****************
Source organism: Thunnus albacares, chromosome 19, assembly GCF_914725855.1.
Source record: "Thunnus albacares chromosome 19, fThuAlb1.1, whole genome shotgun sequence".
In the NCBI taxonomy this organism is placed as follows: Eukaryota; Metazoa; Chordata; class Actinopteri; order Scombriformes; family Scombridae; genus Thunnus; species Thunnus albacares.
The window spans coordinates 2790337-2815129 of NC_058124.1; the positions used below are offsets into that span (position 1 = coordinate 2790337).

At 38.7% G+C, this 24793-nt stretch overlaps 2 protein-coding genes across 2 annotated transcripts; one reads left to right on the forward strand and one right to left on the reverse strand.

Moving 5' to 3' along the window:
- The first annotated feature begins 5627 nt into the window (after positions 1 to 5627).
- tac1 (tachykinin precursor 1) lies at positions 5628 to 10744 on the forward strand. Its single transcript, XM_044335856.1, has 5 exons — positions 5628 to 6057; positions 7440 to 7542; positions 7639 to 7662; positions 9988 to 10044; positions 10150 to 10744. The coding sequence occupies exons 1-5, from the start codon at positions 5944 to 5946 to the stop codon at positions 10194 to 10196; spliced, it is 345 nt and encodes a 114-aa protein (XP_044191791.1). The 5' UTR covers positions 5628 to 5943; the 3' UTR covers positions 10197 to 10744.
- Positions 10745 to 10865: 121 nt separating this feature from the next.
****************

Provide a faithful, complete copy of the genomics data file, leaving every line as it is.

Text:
Source organism: Thunnus albacares, chromosome 19, assembly GCF_914725855.1.
Source record: "Thunnus albacares chromosome 19, fThuAlb1.1, whole genome shotgun sequence".
In the NCBI taxonomy this organism is placed as follows: Eukaryota; Metazoa; Chordata; class Actinopteri; order Scombriformes; family Scombridae; genus Thunnus; species Thunnus albacares.
The window spans coordinates 2790337-2815129 of NC_058124.1; the positions used below are offsets into that span (position 1 = coordinate 2790337).

At 38.7% G+C, this 24793-nt stretch overlaps 2 protein-coding genes across 2 annotated transcripts; one reads left to right on the forward strand and one right to left on the reverse strand.

Moving 5' to 3' along the window:
- The first annotated feature begins 5627 nt into the window (after positions 1 to 5627).
- tac1 (tachykinin precursor 1) lies at positions 5628 to 10744 on the forward strand. Its single transcript, XM_044335856.1, has 5 exons — positions 5628 to 6057; positions 7440 to 7542; positions 7639 to 7662; positions 9988 to 10044; positions 10150 to 10744. The coding sequence occupies exons 1-5, from the start codon at positions 5944 to 5946 to the stop codon at positions 10194 to 10196; spliced, it is 345 nt and encodes a 114-aa protein (XP_044191791.1). The 5' UTR covers positions 5628 to 5943; the 3' UTR covers positions 10197 to 10744.
- Positions 10745 to 10865: 121 nt separating this feature from the next.